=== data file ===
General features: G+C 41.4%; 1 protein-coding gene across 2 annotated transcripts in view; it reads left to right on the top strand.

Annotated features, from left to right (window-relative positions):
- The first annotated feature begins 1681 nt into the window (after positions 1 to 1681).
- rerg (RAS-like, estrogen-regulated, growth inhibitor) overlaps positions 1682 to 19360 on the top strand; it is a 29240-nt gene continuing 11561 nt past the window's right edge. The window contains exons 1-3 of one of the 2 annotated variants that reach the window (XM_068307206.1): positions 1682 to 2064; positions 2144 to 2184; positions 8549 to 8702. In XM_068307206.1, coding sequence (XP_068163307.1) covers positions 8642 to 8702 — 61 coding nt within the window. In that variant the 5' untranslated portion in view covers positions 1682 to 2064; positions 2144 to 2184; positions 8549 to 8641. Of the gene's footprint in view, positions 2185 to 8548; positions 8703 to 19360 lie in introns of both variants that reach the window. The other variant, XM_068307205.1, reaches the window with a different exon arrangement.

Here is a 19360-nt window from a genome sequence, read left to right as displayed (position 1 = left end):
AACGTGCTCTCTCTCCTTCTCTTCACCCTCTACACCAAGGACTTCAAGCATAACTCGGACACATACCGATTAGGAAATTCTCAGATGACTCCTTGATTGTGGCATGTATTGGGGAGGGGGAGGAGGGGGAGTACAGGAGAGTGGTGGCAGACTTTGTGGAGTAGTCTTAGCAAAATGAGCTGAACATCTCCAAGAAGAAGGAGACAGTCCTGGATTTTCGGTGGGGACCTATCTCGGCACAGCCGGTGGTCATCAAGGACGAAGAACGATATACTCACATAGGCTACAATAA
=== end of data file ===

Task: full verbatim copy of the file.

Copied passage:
General features: G+C 41.4%; 1 protein-coding gene across 2 annotated transcripts in view; it reads left to right on the top strand.

Annotated features, from left to right (window-relative positions):
- The first annotated feature begins 1681 nt into the window (after positions 1 to 1681).
- rerg (RAS-like, estrogen-regulated, growth inhibitor) overlaps positions 1682 to 19360 on the top strand; it is a 29240-nt gene continuing 11561 nt past the window's right edge. The window contains exons 1-3 of one of the 2 annotated variants that reach the window (XM_068307206.1): positions 1682 to 2064; positions 2144 to 2184; positions 8549 to 8702. In XM_068307206.1, coding sequence (XP_068163307.1) covers positions 8642 to 8702 — 61 coding nt within the window. In that variant the 5' untranslated portion in view covers positions 1682 to 2064; positions 2144 to 2184; positions 8549 to 8641. Of the gene's footprint in view, positions 2185 to 8548; positions 8703 to 19360 lie in introns of both variants that reach the window. The other variant, XM_068307205.1, reaches the window with a different exon arrangement.

Here is a 19360-nt window from a genome sequence, read left to right as displayed (position 1 = left end):
AACGTGCTCTCTCTCCTTCTCTTCACCCTCTACACCAAGGACTTCAAGCATAACTCGGACACATACCGATTAGGAAATTCTCAGATGACTCCTTGATTGTGGCATGTATTGGGGAGGGGGAGGAGGGGGAGTACAGGAGAGTGGTGGCAGACTTTGTGGAGTAGTCTTAGCAAAATGAGCTGAACATCTCCAAGAAGAAGGAGACAGTCCTGGATTTTCGGTGGGGACCTATCTCGGCACAGCCGGTGGTCATCAAGGACGAAGAACGATATACTCACATAGGCTACAATAA